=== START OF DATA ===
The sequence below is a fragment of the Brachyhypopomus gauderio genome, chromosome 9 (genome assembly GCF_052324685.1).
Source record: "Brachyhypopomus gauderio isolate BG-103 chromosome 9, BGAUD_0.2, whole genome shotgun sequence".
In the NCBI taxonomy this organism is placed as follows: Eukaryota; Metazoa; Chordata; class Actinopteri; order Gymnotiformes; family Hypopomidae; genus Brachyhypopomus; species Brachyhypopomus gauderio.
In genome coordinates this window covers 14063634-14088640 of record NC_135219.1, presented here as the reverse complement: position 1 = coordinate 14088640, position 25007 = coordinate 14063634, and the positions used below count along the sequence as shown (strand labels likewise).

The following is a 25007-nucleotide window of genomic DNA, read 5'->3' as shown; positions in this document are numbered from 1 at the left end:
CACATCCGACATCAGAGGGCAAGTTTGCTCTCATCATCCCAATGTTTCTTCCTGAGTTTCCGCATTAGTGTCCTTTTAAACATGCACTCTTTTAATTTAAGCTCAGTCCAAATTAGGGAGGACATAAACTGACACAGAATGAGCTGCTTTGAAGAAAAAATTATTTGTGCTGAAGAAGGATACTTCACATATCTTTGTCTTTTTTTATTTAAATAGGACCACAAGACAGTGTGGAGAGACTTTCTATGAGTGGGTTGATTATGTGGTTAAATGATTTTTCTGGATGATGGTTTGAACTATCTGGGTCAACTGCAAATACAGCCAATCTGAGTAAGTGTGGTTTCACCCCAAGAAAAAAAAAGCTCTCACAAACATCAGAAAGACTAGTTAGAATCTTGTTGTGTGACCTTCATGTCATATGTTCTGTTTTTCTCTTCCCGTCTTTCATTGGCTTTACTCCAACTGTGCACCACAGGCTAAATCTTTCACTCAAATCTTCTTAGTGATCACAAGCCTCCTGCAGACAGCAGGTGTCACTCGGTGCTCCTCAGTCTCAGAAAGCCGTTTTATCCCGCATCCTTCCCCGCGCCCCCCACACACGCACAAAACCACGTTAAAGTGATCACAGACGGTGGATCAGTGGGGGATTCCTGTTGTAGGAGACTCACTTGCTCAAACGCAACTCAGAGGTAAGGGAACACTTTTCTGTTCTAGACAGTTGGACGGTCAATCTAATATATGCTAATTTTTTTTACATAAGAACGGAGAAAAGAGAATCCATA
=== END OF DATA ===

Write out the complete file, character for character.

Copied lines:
The sequence below is a fragment of the Brachyhypopomus gauderio genome, chromosome 9 (genome assembly GCF_052324685.1).
Source record: "Brachyhypopomus gauderio isolate BG-103 chromosome 9, BGAUD_0.2, whole genome shotgun sequence".
In the NCBI taxonomy this organism is placed as follows: Eukaryota; Metazoa; Chordata; class Actinopteri; order Gymnotiformes; family Hypopomidae; genus Brachyhypopomus; species Brachyhypopomus gauderio.
In genome coordinates this window covers 14063634-14088640 of record NC_135219.1, presented here as the reverse complement: position 1 = coordinate 14088640, position 25007 = coordinate 14063634, and the positions used below count along the sequence as shown (strand labels likewise).

The following is a 25007-nucleotide window of genomic DNA, read 5'->3' as shown; positions in this document are numbered from 1 at the left end:
CACATCCGACATCAGAGGGCAAGTTTGCTCTCATCATCCCAATGTTTCTTCCTGAGTTTCCGCATTAGTGTCCTTTTAAACATGCACTCTTTTAATTTAAGCTCAGTCCAAATTAGGGAGGACATAAACTGACACAGAATGAGCTGCTTTGAAGAAAAAATTATTTGTGCTGAAGAAGGATACTTCACATATCTTTGTCTTTTTTTATTTAAATAGGACCACAAGACAGTGTGGAGAGACTTTCTATGAGTGGGTTGATTATGTGGTTAAATGATTTTTCTGGATGATGGTTTGAACTATCTGGGTCAACTGCAAATACAGCCAATCTGAGTAAGTGTGGTTTCACCCCAAGAAAAAAAAAGCTCTCACAAACATCAGAAAGACTAGTTAGAATCTTGTTGTGTGACCTTCATGTCATATGTTCTGTTTTTCTCTTCCCGTCTTTCATTGGCTTTACTCCAACTGTGCACCACAGGCTAAATCTTTCACTCAAATCTTCTTAGTGATCACAAGCCTCCTGCAGACAGCAGGTGTCACTCGGTGCTCCTCAGTCTCAGAAAGCCGTTTTATCCCGCATCCTTCCCCGCGCCCCCCACACACGCACAAAACCACGTTAAAGTGATCACAGACGGTGGATCAGTGGGGGATTCCTGTTGTAGGAGACTCACTTGCTCAAACGCAACTCAGAGGTAAGGGAACACTTTTCTGTTCTAGACAGTTGGACGGTCAATCTAATATATGCTAATTTTTTTTACATAAGAACGGAGAAAAGAGAATCCATA